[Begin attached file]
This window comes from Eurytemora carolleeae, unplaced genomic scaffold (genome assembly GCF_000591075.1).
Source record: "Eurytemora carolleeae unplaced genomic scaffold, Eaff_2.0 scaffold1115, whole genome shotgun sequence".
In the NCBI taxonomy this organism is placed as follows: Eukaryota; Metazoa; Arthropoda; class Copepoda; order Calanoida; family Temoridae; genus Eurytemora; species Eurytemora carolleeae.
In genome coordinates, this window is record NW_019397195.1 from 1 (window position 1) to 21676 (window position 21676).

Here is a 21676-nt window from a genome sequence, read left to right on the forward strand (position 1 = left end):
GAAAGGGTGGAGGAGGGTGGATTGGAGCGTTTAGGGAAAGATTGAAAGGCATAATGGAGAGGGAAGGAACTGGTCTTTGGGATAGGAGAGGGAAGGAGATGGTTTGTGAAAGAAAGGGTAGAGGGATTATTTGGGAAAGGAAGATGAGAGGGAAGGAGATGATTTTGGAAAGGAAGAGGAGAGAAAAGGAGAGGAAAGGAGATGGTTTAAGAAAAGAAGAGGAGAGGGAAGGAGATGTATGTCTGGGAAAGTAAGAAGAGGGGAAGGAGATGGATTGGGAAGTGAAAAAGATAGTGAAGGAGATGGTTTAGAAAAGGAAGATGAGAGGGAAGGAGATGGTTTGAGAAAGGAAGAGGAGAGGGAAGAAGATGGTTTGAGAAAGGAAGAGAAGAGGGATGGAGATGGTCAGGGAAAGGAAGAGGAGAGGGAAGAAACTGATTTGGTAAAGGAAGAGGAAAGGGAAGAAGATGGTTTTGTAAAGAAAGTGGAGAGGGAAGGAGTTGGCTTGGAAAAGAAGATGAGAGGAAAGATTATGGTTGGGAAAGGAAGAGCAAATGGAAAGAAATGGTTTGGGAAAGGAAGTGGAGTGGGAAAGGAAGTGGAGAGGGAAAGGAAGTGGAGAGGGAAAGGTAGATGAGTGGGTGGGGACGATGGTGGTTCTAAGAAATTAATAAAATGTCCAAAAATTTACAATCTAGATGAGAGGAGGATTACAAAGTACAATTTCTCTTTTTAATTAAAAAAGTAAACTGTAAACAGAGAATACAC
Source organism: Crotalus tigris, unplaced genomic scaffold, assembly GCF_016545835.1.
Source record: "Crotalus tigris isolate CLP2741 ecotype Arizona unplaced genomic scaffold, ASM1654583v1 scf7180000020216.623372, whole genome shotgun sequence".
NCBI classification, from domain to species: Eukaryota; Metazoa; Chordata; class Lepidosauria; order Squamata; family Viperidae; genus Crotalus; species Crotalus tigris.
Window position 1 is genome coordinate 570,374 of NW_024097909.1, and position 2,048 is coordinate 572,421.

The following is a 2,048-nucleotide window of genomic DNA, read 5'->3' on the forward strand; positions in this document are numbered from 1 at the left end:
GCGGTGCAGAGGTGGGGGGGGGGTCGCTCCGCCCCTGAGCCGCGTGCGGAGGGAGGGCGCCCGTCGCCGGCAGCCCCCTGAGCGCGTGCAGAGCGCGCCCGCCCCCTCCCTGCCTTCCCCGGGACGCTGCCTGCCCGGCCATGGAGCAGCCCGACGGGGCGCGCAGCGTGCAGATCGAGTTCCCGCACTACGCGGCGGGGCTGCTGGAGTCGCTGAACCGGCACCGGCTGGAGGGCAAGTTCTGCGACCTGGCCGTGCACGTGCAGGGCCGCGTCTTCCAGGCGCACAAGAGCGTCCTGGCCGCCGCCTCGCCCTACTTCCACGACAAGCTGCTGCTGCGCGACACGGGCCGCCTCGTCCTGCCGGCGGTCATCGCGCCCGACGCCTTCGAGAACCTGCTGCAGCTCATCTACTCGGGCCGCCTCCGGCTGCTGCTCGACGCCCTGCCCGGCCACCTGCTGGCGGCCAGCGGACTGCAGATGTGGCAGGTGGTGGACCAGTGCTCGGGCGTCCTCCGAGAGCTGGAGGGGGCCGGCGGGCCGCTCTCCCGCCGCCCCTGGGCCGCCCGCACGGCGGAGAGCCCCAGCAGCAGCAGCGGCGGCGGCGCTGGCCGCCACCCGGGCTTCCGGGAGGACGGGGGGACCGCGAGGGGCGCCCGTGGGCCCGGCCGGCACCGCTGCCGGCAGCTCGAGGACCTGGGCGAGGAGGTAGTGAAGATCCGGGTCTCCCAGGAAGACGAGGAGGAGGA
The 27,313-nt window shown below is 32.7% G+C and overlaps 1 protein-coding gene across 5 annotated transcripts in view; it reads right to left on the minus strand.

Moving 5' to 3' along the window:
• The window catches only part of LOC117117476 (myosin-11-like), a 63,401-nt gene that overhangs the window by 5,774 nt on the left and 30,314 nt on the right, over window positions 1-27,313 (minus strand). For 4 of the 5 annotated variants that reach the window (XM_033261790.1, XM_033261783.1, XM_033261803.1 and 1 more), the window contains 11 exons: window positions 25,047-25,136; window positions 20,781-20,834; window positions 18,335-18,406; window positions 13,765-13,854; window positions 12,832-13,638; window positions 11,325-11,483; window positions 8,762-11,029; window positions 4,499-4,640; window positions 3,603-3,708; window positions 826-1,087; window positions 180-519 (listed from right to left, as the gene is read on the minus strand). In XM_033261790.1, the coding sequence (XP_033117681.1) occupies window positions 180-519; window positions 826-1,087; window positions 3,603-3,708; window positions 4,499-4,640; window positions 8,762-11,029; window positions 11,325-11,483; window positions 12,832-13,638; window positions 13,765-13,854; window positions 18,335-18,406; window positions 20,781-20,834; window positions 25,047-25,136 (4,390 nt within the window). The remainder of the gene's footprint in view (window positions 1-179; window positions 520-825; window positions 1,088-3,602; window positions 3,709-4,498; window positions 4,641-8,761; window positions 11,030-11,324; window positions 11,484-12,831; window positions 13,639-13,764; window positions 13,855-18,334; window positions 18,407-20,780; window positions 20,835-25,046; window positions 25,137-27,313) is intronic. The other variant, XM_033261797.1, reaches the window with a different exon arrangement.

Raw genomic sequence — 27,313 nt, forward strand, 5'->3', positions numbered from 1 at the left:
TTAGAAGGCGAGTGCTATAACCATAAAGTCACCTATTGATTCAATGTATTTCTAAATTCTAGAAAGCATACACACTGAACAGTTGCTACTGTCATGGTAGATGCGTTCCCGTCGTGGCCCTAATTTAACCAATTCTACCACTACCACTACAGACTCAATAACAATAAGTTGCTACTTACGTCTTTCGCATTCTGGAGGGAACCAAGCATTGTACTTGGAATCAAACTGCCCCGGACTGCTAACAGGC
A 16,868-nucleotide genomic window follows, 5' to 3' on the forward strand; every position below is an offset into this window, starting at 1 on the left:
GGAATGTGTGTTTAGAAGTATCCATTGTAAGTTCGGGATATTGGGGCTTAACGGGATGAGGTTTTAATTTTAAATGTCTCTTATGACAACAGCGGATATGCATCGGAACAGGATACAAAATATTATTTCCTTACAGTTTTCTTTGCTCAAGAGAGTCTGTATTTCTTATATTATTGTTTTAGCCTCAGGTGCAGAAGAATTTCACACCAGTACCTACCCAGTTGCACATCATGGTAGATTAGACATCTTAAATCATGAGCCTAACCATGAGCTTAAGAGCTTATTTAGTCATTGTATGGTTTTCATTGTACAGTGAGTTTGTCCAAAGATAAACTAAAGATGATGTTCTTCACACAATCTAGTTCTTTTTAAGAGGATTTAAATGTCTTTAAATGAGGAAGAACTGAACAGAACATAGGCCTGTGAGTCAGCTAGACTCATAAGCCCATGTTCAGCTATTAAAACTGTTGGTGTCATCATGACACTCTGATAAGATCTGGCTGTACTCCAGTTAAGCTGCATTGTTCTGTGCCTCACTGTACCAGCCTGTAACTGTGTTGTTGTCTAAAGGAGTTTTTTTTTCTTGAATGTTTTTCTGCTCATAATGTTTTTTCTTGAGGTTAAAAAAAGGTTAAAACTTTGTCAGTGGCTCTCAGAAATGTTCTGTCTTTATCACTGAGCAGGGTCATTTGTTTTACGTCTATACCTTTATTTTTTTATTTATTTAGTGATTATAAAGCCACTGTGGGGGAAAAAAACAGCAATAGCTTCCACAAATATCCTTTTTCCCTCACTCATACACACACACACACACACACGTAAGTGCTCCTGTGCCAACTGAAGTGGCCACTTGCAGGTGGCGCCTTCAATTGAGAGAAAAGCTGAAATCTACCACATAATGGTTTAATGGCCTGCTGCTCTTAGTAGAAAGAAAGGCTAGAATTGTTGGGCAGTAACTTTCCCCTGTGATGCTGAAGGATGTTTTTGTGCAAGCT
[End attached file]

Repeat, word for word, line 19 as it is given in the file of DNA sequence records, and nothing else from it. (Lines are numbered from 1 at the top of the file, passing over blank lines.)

GGAATGTGTGTTTAGAAGTATCCATTGTAAGTTCGGGATATTGGGGCTTAACGGGATGAGGTTTTAATTTTAAATGTCTCTTATGACAACAGCGGATATGCATCGGAACAGGATACAAAATATTATTTCCTTACAGTTTTCTTTGCTCAAGAGAGTCTGTATTTCTTATATTATTGTTTTAGCCTCAGGTGCAGAAGAATTTCACACCAGTACCTACCCAGTTGCACATCATGGTAGATTAGACATCTTAAATCATGAGCCTAACCATGAGCTTAAGAGCTTATTTAGTCATTGTATGGTTTTCATTGTACAGTGAGTTTGTCCAAAGATAAACTAAAGATGATGTTCTTCACACAATCTAGTTCTTTTTAAGAGGATTTAAATGTCTTTAAATGAGGAAGAACTGAACAGAACATAGGCCTGTGAGTCAGCTAGACTCATAAGCCCATGTTCAGCTATTAAAACTGTTGGTGTCATCATGACACTCTGATAAGATCTGGCTGTACTCCAGTTAAGCTGCATTGTTCTGTGCCTCACTGTACCAGCCTGTAACTGTGTTGTTGTCTAAAGGAGTTTTTTTTTCTTGAATGTTTTTCTGCTCATAATGTTTTTTCTTGAGGTTAAAAAAAGGTTAAAACTTTGTCAGTGGCTCTCAGAAATGTTCTGTCTTTATCACTGAGCAGGGTCATTTGTTTTACGTCTATACCTTTATTTTTTTATTTATTTAGTGATTATAAAGCCACTGTGGGGGAAAAAAACAGCAATAGCTTCCACAAATATCCTTTTTCCCTCACTCATACACACACACACACACACACGTAAGTGCTCCTGTGCCAACTGAAGTGGCCACTTGCAGGTGGCGCCTTCAATTGAGAGAAAAGCTGAAATCTACCACATAATGGTTTAATGGCCTGCTGCTCTTAGTAGAAAGAAAGGCTAGAATTGTTGGGCAGTAACTTTCCCCTGTGATGCTGAAGGATGTTTTTGTGCAAGCT